Facebook Inc. just ended a horrible week with a data breach that could be its worst yet, showing off in just a few days why any investor should be concerned about the world’s largest social network right now.
Friday’s news of a hack that affected at least 50 million users — and likely many more — could have more people deciding to, as a popular hashtag prescribes, #deletefacebook, if the Cambridge Analytica scandal has not previously pushed them there, as the company’s trustworthiness to safeguard personal information is damaged anew. Other companies could be more wary of working with Facebook, too, after the company admitted that the breach could have allowed users to log in to other services that use Facebook accounts to identify users.
Facebook’s stock FB, -2.59% , already down nearly 7% this year, fell further on Friday, while the S&P 500 SPX, +0.00% SPX, +0.00% , up nearly 9% this year, was flat for the day, showing that investors are also unhappy with the social-networking giant.
In a note headlined “Hits Just Keep on Coming,” Evercore ISI Securities analyst Anthony DiClemente noted that “if the impacted accounts were highly engaged users, we believe there would be a meaningful propensity to log back in, limiting the impact to engagement trends.” But, he added, for every 10% of impacted users who do not return to the platform because of this breach, “Facebook would lose roughly $200 million in ad revenue.”
Friday’s news was effectively a pile-on after the unsettling surprise first reported late Monday night by the New York Times that the co-founders of Instagram, Kevin Systrom and Mike Krieger, were leaving Facebook. Instagram, the photo-sharing service that Facebook CEO Mark Zuckerberg purchased for $1 billion just weeks before the company’s IPO in 2012, had been described as an ideal Silicon Valley merger because Facebook promised to leave Instagram and its co-founders alone, reporting only to Zuckerberg. Instagram is also thought to have been a big part of Facebook’s ability to keep growing revenue of late, even as it stopped loading more ads into the news feed on its core app.
As investors were digesting the departure of the Instagram co-founders, Forbes published an interview with Brian Acton, one of the co-founders of WhatsApp, in which Acton said he disagreed with Zuckerberg over how to make money from WhatsApp, a company Facebook famously purchased for more than $19 billion despite its having no revenue. Acton left on the table $850 million he would have been owed if he’d stayed.
His comments prompted a response from David Marcus, Facebook’s head of blockchain initiatives, who posted his own take on Facebook lambasting Acton’s comments as setting a “new standard of low class.” He noted that the founders of both Instagram and WhatsApp thrived during their time at Facebook, and said Zuckerberg protected WhatsApp for a long time as Acton exhibited passive-aggressiveness about the business model.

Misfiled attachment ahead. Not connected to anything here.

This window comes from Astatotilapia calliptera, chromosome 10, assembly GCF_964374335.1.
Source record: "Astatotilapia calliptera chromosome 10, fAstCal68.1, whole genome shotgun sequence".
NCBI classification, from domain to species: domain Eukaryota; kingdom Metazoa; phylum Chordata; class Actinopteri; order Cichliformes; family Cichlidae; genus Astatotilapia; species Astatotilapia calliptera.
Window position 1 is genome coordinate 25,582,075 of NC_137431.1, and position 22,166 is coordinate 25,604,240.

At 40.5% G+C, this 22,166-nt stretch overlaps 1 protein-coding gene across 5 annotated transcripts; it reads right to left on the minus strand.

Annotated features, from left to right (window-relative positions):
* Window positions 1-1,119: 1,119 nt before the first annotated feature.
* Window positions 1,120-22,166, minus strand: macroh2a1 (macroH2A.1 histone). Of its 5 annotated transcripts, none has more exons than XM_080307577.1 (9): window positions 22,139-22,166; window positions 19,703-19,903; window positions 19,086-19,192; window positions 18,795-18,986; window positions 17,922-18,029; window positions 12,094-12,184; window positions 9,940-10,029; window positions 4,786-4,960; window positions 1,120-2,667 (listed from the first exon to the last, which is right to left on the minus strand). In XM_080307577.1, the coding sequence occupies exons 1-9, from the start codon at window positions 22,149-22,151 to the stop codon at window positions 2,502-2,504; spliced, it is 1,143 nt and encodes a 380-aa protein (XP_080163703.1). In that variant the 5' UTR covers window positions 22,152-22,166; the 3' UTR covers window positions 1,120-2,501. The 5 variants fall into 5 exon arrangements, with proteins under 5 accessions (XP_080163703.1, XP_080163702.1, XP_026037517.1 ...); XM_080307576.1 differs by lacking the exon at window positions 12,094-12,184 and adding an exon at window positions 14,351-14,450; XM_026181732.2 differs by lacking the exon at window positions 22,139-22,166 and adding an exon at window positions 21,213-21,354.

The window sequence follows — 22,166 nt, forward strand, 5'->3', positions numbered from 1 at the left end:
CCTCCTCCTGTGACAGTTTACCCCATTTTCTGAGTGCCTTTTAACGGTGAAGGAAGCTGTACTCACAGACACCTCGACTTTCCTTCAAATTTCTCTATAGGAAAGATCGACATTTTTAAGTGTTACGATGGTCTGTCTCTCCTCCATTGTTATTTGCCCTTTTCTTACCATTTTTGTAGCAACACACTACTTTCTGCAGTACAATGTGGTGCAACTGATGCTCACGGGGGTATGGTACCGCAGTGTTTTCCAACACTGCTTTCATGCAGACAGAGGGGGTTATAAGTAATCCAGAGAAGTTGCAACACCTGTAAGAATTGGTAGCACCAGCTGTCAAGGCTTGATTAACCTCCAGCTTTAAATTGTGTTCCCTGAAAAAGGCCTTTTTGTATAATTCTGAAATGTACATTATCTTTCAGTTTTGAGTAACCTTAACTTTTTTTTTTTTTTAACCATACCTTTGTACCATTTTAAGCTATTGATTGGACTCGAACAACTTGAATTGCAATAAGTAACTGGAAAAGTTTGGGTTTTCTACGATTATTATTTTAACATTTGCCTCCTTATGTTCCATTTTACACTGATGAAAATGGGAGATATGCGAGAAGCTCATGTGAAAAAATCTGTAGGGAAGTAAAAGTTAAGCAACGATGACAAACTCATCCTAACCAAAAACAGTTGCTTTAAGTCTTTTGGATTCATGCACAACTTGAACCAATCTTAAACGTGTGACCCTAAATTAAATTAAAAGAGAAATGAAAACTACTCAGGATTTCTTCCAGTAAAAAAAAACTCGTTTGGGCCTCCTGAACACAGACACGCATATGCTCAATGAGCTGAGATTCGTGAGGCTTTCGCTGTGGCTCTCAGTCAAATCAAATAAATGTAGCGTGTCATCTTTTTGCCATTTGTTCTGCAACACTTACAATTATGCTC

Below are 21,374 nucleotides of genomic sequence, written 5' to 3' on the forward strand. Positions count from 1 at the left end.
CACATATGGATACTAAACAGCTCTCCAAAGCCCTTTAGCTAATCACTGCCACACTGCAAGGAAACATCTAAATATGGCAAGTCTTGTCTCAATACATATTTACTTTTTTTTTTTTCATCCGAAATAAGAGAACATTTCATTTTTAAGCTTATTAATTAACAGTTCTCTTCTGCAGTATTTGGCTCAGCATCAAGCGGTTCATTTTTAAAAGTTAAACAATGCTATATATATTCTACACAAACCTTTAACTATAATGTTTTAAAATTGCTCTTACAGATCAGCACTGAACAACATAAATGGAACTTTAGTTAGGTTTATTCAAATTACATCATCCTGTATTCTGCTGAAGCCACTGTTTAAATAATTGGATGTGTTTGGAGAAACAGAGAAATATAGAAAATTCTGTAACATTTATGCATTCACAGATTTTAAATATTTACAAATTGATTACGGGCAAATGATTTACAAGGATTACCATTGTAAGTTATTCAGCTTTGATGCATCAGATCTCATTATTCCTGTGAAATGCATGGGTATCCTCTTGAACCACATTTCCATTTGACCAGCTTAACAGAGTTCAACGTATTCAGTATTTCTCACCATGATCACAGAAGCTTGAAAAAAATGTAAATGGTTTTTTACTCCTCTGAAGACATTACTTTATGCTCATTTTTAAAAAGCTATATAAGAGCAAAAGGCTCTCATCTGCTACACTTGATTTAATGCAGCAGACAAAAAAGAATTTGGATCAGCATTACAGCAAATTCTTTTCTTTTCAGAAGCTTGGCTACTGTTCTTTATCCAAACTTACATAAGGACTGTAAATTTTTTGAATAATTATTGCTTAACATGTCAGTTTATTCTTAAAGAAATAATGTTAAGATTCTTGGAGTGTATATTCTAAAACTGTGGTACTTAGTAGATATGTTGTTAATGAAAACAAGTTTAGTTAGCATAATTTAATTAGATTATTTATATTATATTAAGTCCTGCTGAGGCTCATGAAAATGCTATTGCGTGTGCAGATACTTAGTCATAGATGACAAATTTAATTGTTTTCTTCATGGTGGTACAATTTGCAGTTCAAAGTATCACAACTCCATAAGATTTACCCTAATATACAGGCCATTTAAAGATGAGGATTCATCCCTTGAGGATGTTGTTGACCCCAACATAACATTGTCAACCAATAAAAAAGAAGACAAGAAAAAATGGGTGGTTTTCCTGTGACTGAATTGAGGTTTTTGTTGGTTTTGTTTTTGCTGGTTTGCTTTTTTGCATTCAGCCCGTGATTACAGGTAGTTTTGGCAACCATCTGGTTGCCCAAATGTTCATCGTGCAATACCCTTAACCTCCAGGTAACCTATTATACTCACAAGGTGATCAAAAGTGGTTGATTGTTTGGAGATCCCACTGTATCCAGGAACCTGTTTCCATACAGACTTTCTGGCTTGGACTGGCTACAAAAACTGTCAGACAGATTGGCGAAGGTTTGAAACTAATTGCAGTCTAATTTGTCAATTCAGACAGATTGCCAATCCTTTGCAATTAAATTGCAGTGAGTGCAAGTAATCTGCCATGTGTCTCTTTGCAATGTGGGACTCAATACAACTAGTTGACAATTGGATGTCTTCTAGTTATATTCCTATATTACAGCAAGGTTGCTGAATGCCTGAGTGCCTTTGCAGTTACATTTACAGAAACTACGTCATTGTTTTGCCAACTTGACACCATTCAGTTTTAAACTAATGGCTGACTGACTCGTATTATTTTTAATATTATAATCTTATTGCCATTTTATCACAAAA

“There are few companies out there that empower and retain founders and their teams for as long as Facebook does,” Marcus wrote.
While it may have looked that way a couple of years ago, Facebook has not seemed to live up to that reputation of late. Oculus’s co-founders — aside from Palmer Luckey, who got the boot pretty quickly — were demoted in a shake-up last year and were not visible parts of a large event for new virtual-reality gear that was also on Facebook’s docket this busy week, as Instagram’s founders were walking and the WhatsApp co-founder was talking.
No matter how you look at the convergence of events, the bottom line is that Facebook is in a crisis spawned by slowing growth, the rising cost of dealing with its issues, and user discontent. It desperately needs services like Instagram, WhatsApp and Oculus to grow revenue to make up for the issues in Facebook’s core service, but it now seems to have lost or buried the executives who made those acquisitions what they are.
Investors are going to be supersensitive to any slowdowns in user growth after the past few months, and other startup founders may now be more wary of acquisition by Facebook. The social network may today be in a similar spot to the one it was in around the time of its IPO, when it had to prove that it was not missing the mobile revolution, and did. Whether it can pull off a reputational rehab this time will be up to Zuckerberg, and to how Facebook’s fiefdoms perform without their founders.
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